Where there’s a will there’s a fake

Counterfeiting of desirable wines is a growth industry and it’s becoming more sophisticated. Adam Lechmere finds out how to spot a fake.

Where there’s a will there’s a fake
Where there’s a will there’s a fake

The problem of fake wine did not go away when a Californian prison cell door slammed shut on Rudy Kurniawan in 2014. As the fraud detective Maureen Downey of Chai Consulting is constantly pointing out, no one doubts that the market is awash with fakes. She quotes the generally accepted figure that one in five bottles of fine wine on the market – 20% – are bogus. But she goes further: “Some vendors may be selling more than 50% counterfeits. It’s estimated that 70% of the Château Lafite sold in China is fake, for example.” She refers to “current” counterfeiters – “and when I say current, I mean in the last four weeks.”

Tell-tale signs

Some fakes are easy to spot: the photocopied label that says Panfaids instead of Penfolds, or Popus One instead of Opus One. Many more, though, are works of art in themselves. In Sour Grapes, the brilliant documentary about Kurniawan’s fall, his former friends (all of whom he was defrauding) pay tribute to the skill with which he recreated bottles. Label paper was aged by baking or with tea, tobacco or shellac, corks were stamped, ink was sourced to be as authentic as possible, wooden cases were stencilled.

Downey, whose company Chai Consulting runs a series of seminars on wine fraud, has a checklist of tell-tale signs. “Unicorns”, for example, are mythical bottles. It was unicorns at an Acker Merrall & Condit auction in New York that prompted the authorities to focus on Kurniawan. Acker’s John Kapon had authenticated Kurniawan-sourced lots of Domaine Ponsot Clos Saint-Denis from 1945 onwards – but the Domaine’s first bottling of that vineyard was 1982.

Similarly, magnums of 1945 Romanée Conti from Domaine de la Romanée Conti are in circulation, but there were no large formats produced that year. “I have touched as much counterfeit 1945 DRC as was ever legitimately made,” Downey says.

Labels: are they embossed? Are those cuts and abrasions too regular? Can you see glue around the tear? Most importantly, does the label fluoresce under UV light? If it does, and the wine is pre-1957, then you almost certainly have a fake, as ultra-white paper was not introduced until 1957. Printers: was the ink applied by a household dot-matrix, or ink jet? The former will show under a microscope, while the latter will scrape off. Smell the labels, Downey says – “if it’s genuinely old it will smell old”. She loves the feel of old bottles.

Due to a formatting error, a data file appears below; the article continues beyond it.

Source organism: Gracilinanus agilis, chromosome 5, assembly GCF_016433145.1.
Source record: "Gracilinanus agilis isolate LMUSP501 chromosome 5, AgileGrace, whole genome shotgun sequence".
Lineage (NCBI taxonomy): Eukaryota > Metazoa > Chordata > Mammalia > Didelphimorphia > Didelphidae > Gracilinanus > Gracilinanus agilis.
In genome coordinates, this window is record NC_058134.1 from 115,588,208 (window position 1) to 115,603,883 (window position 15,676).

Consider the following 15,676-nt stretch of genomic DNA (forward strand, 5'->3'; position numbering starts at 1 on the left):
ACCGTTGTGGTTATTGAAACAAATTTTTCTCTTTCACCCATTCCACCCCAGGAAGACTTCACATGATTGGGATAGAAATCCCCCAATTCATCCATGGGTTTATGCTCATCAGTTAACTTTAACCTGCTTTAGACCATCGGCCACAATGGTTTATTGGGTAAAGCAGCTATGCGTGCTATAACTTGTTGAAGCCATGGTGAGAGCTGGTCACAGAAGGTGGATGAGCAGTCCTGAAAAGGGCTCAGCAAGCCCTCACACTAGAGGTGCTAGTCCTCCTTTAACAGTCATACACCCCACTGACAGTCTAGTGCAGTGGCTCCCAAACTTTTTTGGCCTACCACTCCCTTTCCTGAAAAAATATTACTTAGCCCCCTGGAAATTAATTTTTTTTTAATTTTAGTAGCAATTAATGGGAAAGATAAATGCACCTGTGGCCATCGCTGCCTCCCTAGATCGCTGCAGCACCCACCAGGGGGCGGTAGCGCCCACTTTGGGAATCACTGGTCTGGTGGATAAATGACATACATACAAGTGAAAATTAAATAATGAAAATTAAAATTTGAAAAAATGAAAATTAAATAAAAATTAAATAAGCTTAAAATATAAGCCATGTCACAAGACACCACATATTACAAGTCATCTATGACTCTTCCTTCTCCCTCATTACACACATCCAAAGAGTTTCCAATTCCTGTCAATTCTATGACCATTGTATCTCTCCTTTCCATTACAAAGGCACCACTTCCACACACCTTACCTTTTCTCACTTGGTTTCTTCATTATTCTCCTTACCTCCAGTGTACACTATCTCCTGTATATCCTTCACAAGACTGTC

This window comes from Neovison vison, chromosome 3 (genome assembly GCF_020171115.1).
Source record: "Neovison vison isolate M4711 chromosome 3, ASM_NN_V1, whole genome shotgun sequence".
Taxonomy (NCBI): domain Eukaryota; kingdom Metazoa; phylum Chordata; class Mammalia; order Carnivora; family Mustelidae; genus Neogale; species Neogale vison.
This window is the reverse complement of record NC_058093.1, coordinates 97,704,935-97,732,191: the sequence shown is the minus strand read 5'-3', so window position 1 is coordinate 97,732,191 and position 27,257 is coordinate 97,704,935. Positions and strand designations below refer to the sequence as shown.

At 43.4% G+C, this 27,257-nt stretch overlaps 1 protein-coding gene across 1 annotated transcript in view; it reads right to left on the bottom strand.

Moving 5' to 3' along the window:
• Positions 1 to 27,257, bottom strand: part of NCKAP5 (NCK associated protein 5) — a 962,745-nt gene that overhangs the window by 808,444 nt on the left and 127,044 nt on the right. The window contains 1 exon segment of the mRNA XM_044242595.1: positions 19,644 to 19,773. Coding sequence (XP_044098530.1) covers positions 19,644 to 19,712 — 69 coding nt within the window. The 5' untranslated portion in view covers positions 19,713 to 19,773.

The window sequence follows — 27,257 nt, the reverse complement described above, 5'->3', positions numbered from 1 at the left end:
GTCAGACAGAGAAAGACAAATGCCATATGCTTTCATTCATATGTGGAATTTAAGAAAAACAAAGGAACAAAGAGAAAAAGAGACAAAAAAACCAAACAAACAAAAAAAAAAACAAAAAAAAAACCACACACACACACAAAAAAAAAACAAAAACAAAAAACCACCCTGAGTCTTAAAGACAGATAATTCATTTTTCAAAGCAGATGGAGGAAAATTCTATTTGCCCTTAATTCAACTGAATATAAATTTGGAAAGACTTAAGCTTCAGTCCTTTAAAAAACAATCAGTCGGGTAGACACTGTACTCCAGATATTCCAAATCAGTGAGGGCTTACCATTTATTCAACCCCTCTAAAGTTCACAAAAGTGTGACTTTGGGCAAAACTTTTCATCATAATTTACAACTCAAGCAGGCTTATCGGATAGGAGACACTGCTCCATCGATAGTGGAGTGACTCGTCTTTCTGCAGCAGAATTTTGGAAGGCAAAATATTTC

Capsules and corks give vital clues. Downey found a recycling logo (not introduced until the 1970s) on the capsule of a 1959 de Vogüé Musigny; Bordeaux corks should be at least 52mm long, and you should look out for “Ah-So” marks from the two-pronged extractor – if it’s been pulled before, why?

Glass is the most difficult thing to fake. Pre-1850 bottles were hand-blown, while the three-piece mould was introduced circa 1915 – look out for bottles that are seemingly old but don’t have any irregularities.

Counterfeiting wish list

The 1945 Château Mouton-Rothschild – the legendary “Victory Vintage” – is the most-faked bottle ever, but there is a long list of classics that counterfeiters go for. Beware of the best vintages in any region – 1947, 48, 49, the great 50s vintages, 1961, 64, 71, 78, 82, 85 – but fakers also favour historic dates like 1989 (the fall of the Berlin Wall). And it’s not all old bottles. Fake DRCs, from vintages 2004 to 2008, are surfacing.

The most counterfeited wines are predictably the most expensive: blue chip Bordeaux, Burgundy, Italy, Rhone and Germany. Amongst the cult Californians, only Screaming Eagle has fallen victim so far. Be wary of anything claiming to be from the great Belgian merchant Vandermeulen which was active in the first half of the 20th century, especially their 1947 bottlings.

Producers are fighting back, with ever-more complex labels (Napa’s Harlan is particularly difficult to fake, Downey says), traceable ink, DNA signatures, and tamper-proof capsules. Downey has just launched the Chai Wine Vault, which uses Bitcoin’s “blockchain” technology to give a wine an immutable digital signature.

She claims it’s foolproof: the digital vault is unassailable. But, as she reminds her audience at the beginning of her seminar, “If there’s money to be made, criminals will find a way.” 


Most frequently faked vintages

Anything 1700s or 1800s: 1811, 1864, 1865, 1870, 1899,1900, 1911, 1921, 1923, 1928, 1929, 1934, 1937, 1945, 1947, 1948, 1949, 1950, 1952, 1955, 1959, 1961, 1964, 1971, 1978, 1982, 1985, 1990, 2000, 2005
Domaine de la Romanée Conti in 2004, 05, 06, 07, 08

Most frequently faked wines

Burgundy: Domaine de la Romanée-Conti; Henri Jayer; Domaine Dujac; Coche-Dury; Leflaive; Dme Ponsot; Ramonet; Comtes de Vogüé
Bordeaux: Château Cheval Blanc; Château Petrus; Château Lafite Rothschild; Château Latour; Château Mouton Rothschild; Château Lafleur; Château Le Pin; Château Latour à Pomerol; Château Rayas; Château Ausone; Château d’Yquem
Rhone: Jaboulet La Chapelle Hermitage
Italy: Sassicaia; Ornellaia; Soldera Brunello di Montalcino; Bruno Giacosa Barolo; Gaja
Germany: Egon Müller Scharzhofberger Eiswein
California: Screaming Eagle

Anything claiming to be Vandermeulen

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